Wednesday, June 11, 2014

Confessions of a research object

It wasn't an experiment. I don't know where I picked up the bug that started it all, but I had been unusually active that autumn, working out, studying hard, living in an old, cold building and eating cheaply and badly. I was a skinny, poor student in a cold rainy city, and while I considered it a good life, my body didn't have the resources needed to fight the bug when it reached me.

We were planning to go away for a few days, but we had to give up that thought, because I was throwing up and had a fever. When my boyfriend - now husband - came back from the university, I was weak, had fever fantasies and spots. I couldn't remember to have had measles, so we assumed that was it, and we settled down to wait for it to pass. At some point during the night, I got a headache that felt like it was about to kill me. I managed to make my boyfriend go call a doctor. This was before cell-phones, and even before it was common for a poor student to have a phone at home, so he walked to the nearest phone-booth and called a doctor.

The doctor was there almost before him, came in, looked at me, and immediately started banging on the neighbour's door to borrow their phone. Yes, doctors didn't have cellphones either. Three minutes later I was on a stretcher in an ambulance, on the way to the hospital. Eight minutes later they were hooking me up to just about everything. Fifteen minutes later I was in a coma.

I don't know what happened for the next two days. I am told I fought the doctors and nurses and had to be restrained, or I'd pull the needles out of my body. I am told they paraded entire classes of medical students past me to see and take note of my symptoms, threatening the students that if they ever ignored such, they could just hand in their licenses right then and there. They tapped as much blood from me as they safely could, for diagnosis and study. When I finally woke up I was in a strange room, black and blue and hurting from the amount of needles and the harsh medication that had hit my veins, and there was a nurse stationed by my side in case something happened. I was alive, but nobody really knew how alive I was yet.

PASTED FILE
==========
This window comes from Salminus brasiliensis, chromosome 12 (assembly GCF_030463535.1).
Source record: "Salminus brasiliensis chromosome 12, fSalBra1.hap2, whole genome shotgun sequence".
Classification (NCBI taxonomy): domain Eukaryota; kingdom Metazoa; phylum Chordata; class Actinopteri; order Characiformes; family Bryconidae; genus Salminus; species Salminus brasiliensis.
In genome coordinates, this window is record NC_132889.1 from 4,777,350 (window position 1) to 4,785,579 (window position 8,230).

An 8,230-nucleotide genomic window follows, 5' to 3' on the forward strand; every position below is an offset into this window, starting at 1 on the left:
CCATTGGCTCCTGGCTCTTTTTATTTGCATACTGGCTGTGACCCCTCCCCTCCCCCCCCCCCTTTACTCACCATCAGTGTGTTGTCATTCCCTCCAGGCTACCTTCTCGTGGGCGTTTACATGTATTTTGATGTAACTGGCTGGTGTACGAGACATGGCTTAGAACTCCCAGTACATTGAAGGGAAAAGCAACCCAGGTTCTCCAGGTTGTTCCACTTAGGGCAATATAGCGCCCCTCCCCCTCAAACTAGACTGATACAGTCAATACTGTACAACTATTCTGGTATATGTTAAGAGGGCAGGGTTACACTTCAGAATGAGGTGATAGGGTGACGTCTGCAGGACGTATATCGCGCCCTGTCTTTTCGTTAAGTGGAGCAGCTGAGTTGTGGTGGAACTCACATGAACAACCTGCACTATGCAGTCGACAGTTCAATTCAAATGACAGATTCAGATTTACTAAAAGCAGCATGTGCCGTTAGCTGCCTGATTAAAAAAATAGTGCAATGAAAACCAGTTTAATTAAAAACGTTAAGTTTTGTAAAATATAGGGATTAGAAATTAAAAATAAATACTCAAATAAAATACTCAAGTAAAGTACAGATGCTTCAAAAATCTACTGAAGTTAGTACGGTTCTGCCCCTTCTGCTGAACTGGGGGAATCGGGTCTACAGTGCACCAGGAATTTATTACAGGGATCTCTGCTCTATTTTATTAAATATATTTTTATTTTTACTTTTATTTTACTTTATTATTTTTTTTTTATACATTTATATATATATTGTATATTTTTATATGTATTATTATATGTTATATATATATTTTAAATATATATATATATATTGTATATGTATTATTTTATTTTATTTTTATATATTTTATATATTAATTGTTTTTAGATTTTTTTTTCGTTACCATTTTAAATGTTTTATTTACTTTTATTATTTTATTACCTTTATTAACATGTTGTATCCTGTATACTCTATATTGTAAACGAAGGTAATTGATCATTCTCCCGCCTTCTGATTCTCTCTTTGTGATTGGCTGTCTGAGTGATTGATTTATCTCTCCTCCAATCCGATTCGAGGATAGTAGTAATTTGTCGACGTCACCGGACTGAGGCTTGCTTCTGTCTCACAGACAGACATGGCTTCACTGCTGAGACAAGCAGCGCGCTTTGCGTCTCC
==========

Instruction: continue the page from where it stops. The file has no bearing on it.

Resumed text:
I was not well. Mainly, I didn't notice what I was saying. I would think one thing and say another. To this day I have a slight case of aphasia, of not having the right word, of feeling language slip away from me. Or maybe I don't, perhaps I am just more aware of it now, after that experience. I can fake it well enough, it just means I have to double-check if I want to lecture. I overprepare, just to make sure all the words are there, and I know what they mean. They may be gone in a moment's notice, to return at odd times.

But I healed up, slowly. I was young, 22 years old, fit and strong after all. I did lose some hearing, but not enough to be a problem in everyday life. I did however get half a year worth of study wiped, which hit me hard during next term's exam. I hadn't known that it was lost, and so I hadn't known to go back and repeat it. For the first month after I was not allowed to focus. I couldn't read, watch television, listen to the radio. I went home to my parents, walked the dog, rested, learned to eat again, had involved and silly conversations with my boyfriend.

Most of all though, I was cherishing being alive. After I was out of isolation and moved to another room in the hospital, a doctor came in, sat down in the chair next to me and grinned. "You are born again," he told me. "You should be dead. But you live. This is a whole new life for you." That man was dr Alfred Halstensen, at the time working on his Ph D on meningococcal disease. For the next couple of years he kept tapping as much blood as he safely could when ever he summoned me to the hospital.